Signposts: Daily Devotions

Thursday, October 2

Surely God is in this place and I did not know it.
—Genesis 28:16

There are times in our lives when we are sure of God's presence.

Sometimes, during a Bible study, someone will have the courage to say to a believer, “But how do you know?” The discussion that follows is sure to be full of stories. One person remembers when “something happened” that was far beyond expectation. Another remembers kneeling in prayer and feeling a burden lifted. It would not be surprising if laughter and tears mark both those stories.

But there are also times when we've thought God has deserted us. I had been a pastor most of my life. And then, one day, a stroke came my way. Over the course of several days, as billions of neurons fell away from my brain, I began to lose track of life. I could scarcely recognize myself. My voice didn't fit. My thoughts didn't make sense. Or, when they did make sense, they did so without coherence. Words no longer gave themselves, and the tried and true rhythms of pastoral ministry no longer worked.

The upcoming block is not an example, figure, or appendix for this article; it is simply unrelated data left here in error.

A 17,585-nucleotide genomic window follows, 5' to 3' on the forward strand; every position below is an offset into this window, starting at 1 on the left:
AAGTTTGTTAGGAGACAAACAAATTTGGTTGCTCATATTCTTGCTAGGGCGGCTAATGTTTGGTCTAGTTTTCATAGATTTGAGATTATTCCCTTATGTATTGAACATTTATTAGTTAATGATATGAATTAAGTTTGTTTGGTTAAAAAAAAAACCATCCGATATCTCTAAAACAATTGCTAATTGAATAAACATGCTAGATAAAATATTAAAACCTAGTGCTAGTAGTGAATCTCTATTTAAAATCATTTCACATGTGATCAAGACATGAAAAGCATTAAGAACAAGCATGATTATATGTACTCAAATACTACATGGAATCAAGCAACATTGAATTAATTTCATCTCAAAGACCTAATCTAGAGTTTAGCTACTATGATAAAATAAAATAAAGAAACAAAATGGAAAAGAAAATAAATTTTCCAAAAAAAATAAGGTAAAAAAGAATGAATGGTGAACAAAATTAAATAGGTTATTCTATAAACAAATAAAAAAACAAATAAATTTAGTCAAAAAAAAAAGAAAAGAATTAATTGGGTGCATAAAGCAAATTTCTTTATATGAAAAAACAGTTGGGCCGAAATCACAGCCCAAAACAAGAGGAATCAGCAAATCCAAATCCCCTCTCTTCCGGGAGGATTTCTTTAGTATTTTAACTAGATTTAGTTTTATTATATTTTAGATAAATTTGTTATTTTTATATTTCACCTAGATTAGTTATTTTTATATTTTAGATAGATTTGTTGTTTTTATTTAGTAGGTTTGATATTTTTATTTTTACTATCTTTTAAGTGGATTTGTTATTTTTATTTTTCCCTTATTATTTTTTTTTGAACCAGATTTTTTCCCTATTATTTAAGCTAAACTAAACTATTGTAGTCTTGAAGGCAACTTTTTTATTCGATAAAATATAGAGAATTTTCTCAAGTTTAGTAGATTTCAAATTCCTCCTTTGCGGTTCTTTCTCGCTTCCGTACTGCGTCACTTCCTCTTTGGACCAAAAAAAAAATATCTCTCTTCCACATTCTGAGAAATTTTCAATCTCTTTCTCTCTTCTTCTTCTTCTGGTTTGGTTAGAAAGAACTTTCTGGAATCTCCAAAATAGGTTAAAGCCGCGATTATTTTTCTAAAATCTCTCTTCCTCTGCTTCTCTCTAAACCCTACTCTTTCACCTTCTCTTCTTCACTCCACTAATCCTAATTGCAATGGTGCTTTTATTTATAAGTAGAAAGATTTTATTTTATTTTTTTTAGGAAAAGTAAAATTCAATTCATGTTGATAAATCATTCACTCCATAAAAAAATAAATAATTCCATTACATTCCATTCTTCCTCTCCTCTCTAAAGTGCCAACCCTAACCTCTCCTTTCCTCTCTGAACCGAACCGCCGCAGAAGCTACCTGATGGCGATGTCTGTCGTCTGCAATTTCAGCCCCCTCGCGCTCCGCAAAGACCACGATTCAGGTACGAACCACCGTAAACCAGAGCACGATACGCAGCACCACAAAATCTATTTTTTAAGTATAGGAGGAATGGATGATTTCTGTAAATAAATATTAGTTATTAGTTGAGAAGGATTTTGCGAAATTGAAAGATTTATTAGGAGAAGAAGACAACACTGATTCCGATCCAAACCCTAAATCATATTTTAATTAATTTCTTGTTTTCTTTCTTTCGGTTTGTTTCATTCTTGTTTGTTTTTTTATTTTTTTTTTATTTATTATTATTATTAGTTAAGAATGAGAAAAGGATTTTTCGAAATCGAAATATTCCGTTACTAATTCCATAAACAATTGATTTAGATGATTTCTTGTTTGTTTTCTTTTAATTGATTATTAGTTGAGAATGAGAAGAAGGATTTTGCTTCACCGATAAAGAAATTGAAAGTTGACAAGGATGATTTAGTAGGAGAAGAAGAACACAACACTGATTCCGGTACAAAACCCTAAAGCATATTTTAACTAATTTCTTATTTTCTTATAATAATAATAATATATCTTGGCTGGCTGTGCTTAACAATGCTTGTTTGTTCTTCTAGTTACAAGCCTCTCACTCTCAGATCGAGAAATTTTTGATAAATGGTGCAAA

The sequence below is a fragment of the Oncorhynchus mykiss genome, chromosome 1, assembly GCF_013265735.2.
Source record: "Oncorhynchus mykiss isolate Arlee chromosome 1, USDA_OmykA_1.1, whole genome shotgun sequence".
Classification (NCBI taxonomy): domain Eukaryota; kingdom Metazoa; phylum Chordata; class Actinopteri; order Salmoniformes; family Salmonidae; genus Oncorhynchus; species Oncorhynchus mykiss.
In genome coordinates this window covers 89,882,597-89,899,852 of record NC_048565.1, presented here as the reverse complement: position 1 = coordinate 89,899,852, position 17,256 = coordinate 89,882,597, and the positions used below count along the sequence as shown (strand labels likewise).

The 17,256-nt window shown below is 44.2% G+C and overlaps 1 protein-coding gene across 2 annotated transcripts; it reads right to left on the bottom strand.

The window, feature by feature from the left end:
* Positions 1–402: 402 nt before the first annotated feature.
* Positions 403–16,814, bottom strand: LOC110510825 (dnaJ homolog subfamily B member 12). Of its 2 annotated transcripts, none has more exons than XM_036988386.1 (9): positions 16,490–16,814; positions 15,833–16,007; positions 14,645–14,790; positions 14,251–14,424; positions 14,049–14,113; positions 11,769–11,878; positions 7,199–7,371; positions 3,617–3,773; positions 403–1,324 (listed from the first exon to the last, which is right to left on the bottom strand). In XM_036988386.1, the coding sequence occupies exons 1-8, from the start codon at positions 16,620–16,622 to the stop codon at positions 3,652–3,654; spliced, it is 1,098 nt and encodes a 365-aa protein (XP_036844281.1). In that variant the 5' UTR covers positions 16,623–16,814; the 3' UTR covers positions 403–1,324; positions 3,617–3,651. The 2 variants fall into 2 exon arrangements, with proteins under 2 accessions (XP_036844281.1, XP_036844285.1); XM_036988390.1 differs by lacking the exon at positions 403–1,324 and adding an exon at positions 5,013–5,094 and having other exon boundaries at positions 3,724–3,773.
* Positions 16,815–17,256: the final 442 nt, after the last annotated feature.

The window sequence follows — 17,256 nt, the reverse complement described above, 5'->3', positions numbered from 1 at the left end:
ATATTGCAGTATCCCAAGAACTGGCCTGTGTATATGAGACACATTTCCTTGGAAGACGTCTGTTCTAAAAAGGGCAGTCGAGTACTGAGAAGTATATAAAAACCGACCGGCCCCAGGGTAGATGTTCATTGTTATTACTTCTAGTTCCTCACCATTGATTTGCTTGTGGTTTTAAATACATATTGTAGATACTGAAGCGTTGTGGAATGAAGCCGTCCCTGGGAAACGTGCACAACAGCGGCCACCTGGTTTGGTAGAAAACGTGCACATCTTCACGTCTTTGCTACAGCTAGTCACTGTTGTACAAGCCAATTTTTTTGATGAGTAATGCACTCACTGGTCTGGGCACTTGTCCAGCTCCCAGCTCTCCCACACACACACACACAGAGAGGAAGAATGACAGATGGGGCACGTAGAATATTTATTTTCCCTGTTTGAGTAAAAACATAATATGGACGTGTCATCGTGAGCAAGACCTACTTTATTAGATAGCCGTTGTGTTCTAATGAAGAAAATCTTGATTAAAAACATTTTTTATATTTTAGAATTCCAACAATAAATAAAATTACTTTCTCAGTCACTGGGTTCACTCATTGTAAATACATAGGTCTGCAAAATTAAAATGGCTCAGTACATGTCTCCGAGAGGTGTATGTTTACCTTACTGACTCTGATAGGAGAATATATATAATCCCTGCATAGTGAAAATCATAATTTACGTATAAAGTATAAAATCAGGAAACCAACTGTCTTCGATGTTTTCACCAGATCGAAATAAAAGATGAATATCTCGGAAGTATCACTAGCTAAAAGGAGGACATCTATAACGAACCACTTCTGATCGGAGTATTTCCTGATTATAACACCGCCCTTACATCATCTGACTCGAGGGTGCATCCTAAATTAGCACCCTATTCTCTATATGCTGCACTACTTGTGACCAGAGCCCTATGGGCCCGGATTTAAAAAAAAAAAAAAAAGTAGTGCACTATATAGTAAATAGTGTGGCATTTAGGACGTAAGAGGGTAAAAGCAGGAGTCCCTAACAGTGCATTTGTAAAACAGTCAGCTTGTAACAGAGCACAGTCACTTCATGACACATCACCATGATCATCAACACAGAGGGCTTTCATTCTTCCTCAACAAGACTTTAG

In the hospital, when my pastor prayed with me, I suddenly realized my prayers felt empty. It is through prayer that we establish a relationship with God, and it is through prayer that God establishes a relationship with us. When the part of my brain responsible for relational thinking washed away, so did prayer. It was as though God suddenly disappeared.

In time, and after months of rehabilitation, life began to make sense again. Its arrival was slow, incredibly slow. I often had to leave worship services early to avoid the crush of people whose loving energy I could still not navigate.

But one Sunday, when I once again left early, I walked outside and found a flock of cedar waxwings in a sumac tree. To my astonishment, the 50 or so birds did not take flight. I watched them, and they watched me. And then, after several minutes, they all arose at once, carrying the prayers I felt but could not speak into the hands of God. After months of wondering where God had gone, I realized God was still present, still caring, and still part of my life.

Gracious God, sometimes we believe and then perceive you. And sometimes we perceive you and then believe. In whatever way you choose, and whenever you determine the time is ripe, we ask that we might be assured of your loving presence. Amen.

The Signposts for October are written by The Rev. Larry Pray, who for twenty years served as a pastor for the United Church of Christ in Minnesota and Montana, until a disability meant that he had to find new ways to express life. His first book was Journey of a Diabetic, about learning to accept incurable disease. Other publications include Leading Causes of Life, co-authored with Gary Gunderson, and The Geography of Healing that includes interviews with pastors, doctors and hospital administrators about where it is that we heal.